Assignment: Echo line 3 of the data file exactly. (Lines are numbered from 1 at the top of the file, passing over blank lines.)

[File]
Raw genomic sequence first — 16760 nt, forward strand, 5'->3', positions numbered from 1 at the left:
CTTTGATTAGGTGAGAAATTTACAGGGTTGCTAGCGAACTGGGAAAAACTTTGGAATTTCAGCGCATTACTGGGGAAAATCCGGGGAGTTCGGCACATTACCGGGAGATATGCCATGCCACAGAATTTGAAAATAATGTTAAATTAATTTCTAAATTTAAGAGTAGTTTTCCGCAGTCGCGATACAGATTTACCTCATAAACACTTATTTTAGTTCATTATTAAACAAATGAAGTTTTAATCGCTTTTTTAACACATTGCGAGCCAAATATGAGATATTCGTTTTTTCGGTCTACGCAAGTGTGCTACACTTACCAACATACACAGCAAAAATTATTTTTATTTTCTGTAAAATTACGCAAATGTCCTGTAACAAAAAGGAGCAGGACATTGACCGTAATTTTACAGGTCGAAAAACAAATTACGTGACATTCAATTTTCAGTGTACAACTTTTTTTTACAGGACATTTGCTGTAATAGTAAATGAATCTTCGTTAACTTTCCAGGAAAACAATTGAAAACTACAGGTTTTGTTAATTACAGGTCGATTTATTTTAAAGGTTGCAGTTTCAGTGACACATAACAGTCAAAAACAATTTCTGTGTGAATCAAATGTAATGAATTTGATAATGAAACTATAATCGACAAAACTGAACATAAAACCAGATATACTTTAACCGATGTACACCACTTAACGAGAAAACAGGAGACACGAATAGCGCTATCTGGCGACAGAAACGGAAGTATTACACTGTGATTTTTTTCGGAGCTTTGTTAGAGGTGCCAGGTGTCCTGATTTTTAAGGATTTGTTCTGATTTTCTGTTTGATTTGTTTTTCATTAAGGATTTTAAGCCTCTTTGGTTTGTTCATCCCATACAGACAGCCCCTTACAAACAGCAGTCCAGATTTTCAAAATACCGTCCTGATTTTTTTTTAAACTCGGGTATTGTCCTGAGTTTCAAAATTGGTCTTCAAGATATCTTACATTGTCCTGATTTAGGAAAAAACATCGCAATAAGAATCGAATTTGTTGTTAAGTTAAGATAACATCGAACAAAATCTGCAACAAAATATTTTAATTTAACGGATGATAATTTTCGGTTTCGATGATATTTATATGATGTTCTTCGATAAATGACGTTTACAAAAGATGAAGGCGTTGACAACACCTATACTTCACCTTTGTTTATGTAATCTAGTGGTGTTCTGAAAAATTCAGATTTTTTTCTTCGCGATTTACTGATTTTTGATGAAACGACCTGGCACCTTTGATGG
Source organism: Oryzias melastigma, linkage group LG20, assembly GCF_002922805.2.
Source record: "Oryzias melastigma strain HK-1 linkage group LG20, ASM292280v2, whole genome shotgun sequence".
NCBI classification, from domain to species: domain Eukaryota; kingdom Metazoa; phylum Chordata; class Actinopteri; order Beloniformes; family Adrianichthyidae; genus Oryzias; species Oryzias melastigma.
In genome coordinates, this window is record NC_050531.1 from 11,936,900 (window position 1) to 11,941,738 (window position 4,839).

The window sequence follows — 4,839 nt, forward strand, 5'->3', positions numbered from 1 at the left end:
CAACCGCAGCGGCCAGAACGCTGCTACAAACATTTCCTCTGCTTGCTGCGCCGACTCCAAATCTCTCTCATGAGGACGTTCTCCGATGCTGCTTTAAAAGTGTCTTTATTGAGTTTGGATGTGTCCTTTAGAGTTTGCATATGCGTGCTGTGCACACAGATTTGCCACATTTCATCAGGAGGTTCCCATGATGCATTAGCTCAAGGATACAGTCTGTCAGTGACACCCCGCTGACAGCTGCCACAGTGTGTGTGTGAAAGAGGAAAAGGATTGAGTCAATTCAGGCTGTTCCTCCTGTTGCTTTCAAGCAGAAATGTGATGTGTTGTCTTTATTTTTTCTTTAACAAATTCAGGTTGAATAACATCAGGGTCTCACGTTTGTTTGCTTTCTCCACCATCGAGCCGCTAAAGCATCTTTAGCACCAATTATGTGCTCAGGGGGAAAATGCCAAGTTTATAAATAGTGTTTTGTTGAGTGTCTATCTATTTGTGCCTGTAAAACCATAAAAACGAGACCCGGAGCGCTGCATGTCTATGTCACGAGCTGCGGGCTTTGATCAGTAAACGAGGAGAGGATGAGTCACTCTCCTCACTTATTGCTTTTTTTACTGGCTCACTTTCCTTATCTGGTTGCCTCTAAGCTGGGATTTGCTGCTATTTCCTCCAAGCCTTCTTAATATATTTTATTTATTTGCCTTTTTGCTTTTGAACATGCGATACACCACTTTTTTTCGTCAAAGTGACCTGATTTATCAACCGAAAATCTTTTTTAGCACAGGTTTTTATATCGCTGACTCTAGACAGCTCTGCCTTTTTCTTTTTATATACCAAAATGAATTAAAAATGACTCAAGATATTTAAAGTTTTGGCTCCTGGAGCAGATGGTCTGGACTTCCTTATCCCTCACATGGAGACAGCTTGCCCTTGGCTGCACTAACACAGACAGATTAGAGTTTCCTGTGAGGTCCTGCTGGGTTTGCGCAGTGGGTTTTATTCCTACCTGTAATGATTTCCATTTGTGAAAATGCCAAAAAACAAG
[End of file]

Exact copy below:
Source organism: Oryzias melastigma, linkage group LG20, assembly GCF_002922805.2.